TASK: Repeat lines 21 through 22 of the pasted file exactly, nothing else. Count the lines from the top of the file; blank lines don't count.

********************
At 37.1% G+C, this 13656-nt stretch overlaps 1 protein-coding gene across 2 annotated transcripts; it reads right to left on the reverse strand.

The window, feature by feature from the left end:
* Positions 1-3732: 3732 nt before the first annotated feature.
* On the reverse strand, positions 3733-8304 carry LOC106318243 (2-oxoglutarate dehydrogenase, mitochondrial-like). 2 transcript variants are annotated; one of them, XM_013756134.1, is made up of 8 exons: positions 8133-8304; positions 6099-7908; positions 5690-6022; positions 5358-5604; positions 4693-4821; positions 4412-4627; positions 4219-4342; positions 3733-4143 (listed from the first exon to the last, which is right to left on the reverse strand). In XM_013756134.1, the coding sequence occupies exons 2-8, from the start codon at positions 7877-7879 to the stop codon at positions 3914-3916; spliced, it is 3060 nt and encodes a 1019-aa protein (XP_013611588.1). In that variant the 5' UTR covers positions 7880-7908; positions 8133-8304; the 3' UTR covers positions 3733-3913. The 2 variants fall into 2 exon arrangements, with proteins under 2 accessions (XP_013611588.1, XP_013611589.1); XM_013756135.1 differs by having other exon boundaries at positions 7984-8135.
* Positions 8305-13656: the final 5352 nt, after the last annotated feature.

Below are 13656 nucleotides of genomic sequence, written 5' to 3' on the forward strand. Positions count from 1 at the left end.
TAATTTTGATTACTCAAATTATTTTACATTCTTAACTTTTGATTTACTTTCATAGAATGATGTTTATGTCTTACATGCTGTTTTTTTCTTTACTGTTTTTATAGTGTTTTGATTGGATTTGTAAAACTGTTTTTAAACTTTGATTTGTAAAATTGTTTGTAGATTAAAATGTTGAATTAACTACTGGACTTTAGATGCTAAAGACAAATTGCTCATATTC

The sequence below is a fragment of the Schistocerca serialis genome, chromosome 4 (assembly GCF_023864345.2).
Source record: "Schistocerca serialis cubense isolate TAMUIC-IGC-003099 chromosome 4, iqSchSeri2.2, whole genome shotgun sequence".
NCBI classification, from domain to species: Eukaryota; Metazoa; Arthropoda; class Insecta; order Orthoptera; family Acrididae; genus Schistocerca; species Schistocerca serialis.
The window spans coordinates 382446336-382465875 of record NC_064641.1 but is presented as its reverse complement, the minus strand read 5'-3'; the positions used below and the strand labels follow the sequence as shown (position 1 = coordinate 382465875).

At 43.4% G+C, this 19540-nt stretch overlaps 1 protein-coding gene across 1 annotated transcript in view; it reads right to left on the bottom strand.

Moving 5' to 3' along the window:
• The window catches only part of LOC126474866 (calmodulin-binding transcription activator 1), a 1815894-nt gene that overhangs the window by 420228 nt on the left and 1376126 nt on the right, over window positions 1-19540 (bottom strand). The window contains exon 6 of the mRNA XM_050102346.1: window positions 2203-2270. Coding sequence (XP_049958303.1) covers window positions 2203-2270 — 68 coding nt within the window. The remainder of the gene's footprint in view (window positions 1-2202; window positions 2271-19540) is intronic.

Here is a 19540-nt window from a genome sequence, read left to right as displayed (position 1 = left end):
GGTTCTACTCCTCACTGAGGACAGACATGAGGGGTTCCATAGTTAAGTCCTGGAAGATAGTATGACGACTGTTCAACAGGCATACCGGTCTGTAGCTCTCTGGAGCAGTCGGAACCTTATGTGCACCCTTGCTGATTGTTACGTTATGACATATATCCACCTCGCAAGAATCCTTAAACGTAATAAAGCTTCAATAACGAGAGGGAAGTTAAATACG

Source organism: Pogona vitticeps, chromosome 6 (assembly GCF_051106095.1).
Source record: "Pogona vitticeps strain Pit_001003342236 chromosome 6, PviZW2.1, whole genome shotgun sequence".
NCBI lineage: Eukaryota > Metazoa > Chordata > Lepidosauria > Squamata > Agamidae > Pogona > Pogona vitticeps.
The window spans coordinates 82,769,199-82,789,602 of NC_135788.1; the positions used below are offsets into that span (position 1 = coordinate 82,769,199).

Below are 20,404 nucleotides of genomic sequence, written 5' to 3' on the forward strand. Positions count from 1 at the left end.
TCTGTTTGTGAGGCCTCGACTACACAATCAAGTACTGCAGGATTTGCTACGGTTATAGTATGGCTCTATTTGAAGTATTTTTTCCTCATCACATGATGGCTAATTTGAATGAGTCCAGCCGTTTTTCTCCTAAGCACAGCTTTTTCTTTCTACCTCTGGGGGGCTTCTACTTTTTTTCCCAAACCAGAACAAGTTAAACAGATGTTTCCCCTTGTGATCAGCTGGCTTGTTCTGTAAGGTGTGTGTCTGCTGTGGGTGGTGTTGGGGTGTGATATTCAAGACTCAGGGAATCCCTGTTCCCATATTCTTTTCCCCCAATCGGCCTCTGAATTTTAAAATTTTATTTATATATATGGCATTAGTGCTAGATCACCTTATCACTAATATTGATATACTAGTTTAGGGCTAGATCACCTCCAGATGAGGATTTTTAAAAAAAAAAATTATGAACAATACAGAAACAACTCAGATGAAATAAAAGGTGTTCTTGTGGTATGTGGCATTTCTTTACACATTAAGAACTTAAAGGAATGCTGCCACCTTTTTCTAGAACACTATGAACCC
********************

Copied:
Below are 20,404 nucleotides of genomic sequence, written 5' to 3' on the forward strand. Positions count from 1 at the left end.
TCTGTTTGTGAGGCCTCGACTACACAATCAAGTACTGCAGGATTTGCTACGGTTATAGTATGGCTCTATTTGAAGTATTTTTTCCTCATCACATGATGGCTAATTTGAATGAGTCCAGCCGTTTTTCTCCTAAGCACAGCTTTTTCTTTCTACCTCTGGGGGGCTTCTACTTTTTTTCCCAAACCAGAACAAGTTAAACAGATGTTTCCCCTTGTGATCAGCTGGCTTGTTCTGTAAGGTGTGTGTCTGCTGTGGGTGGTGTTGGGGTGTGATATTCAAGACTCAGGGAATCCCTGTTCCCATATTCTTTTCCCCCAATCGGCCTCTGAATTTTAAAATTTTATTTATATATATGGCATTAGTGCTAGATCACCTTATCACTAATATTGATATACTAGTTTAGGGCTAGATCACCTCCAGATGAGGATTTTTAAAAAAAAAAATTATGAACAATACAGAAACAACTCAGATGAAATAAAAGGTGTTCTTGTGGTATGTGGCATTTCTTTACACATTAAGAACTTAAAGGAATGCTGCCACCTTTTTCTAGAACACTATGAACCC